Laws needed on ship pollution
Society has zero tolerance when one person threatens or takes the life of another, yet nothing is being done to prevent air pollution from visiting ocean-going ships. Unlike power stations and vehicles, the vessels are allowed to burn the dirtiest, cheapest, high-sulphur fuel- of a standard several times worse than is acceptable in most European or North American ports. Studies suggest that hundreds of people are probably dying each year as a result. For authorities to continue to turn a blind eye is to make a mockery of their pledge to make our air less toxic.
The oil, commonly known as bunker fuel, is the thick residue left in refineries after the lighter liquids have been removed. There is no cheaper or more highly polluting petroleum product. It is in clear evidence- pouring blackly from the funnels of container ships, ferries and tug boats. When it is burned, potentially dangerous chemicals are emitted that can cause breathing and skin disorders, heart disease and cancers.
It is an oddity of the government's environmental policy that, while it has legislated for cleaner fuel for private cars, taxis and minibuses and has in place voluntary schemes for larger polluters, it is ignoring a source that may pose the biggest single threat to health.
Prefacing the risks with an element of uncertainty is necessary because of a lack of targeted research. An index developed by University of Hong Kong public health professor Anthony Hedley indicates air pollution kills between 1,000 and 1,200 people a year. Studies conducted after the government mandated low-sulphur petrol be used in road vehicles attributed about one-third of deaths from air pollution to shipping. To be aware of such risks, yet not take precautions through rules or legislation, is illogical.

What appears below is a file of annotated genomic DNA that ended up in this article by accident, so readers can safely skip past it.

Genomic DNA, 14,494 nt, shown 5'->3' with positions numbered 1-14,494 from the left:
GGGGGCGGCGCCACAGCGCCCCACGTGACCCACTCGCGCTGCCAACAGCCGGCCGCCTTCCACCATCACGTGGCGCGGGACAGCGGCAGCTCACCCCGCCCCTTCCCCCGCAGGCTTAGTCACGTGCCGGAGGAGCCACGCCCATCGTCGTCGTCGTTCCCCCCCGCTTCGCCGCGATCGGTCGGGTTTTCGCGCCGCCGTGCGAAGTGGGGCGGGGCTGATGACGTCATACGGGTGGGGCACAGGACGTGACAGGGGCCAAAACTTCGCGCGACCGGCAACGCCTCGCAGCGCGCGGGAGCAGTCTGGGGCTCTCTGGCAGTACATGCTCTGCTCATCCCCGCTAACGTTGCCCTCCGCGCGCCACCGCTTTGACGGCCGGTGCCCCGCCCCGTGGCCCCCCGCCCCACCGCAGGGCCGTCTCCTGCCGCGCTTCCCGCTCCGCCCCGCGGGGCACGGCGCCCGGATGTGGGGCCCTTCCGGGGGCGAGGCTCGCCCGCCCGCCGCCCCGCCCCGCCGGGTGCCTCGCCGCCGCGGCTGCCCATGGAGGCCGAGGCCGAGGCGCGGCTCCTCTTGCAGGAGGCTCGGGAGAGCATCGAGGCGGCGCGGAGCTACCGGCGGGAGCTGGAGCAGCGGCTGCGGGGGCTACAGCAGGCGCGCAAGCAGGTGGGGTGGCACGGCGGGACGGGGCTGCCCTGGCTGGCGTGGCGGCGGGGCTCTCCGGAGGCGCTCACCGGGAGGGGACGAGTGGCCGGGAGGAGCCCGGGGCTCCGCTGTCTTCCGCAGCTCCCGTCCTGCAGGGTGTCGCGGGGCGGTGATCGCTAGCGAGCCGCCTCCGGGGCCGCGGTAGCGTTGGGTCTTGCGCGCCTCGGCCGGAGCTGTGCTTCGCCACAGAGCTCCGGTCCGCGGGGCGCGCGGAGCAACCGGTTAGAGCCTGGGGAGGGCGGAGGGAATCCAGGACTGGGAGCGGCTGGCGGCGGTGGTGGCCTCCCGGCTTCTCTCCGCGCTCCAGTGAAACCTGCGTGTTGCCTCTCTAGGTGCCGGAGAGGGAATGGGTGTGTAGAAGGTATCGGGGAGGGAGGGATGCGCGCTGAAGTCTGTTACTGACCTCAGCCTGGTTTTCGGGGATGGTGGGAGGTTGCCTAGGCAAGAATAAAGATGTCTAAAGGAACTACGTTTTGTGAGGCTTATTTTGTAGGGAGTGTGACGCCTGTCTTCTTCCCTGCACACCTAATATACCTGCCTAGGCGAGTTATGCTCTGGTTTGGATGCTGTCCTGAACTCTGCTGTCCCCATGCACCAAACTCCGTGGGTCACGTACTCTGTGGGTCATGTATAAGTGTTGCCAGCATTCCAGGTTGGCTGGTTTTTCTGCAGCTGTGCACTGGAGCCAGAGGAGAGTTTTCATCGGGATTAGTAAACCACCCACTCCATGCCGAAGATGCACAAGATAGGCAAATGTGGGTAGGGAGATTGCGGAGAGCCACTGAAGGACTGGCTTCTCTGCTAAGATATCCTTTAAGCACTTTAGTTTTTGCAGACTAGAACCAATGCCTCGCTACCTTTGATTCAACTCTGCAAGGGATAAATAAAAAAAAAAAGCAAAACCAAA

Authorities elsewhere have not been so negligent. With bunker fuel having a sulphur content of between 3 and 4.5 per cent- thousands of times what Hong Kong insists on for vehicle diesel- ports have mandated that ships cannot dock unless they are burning higher-grade fuel. The International Maritime Organisation, the UN body that polices the world's shipping, has ordered tighter standards for large ships using European and North American waters. Generally, that means 1 per cent or 1.5 per cent sulphur and, when in port, less than that- in the case of Europe, 0.1 per cent sulphur.
Some companies using Hong Kong's container port at Kwai Chung are already being responsible. The Danish shipping firm Maersk Line has decided all its vessels will use low-sulphur fuel when at anchor and berthed. But volunteerism is not an option for the government with air pollution - the schemes under way, and the high sulphur levels beside roads and in Kwai Chung, prove that. Laws are the only way to deal with what has for too long been a neglected problem.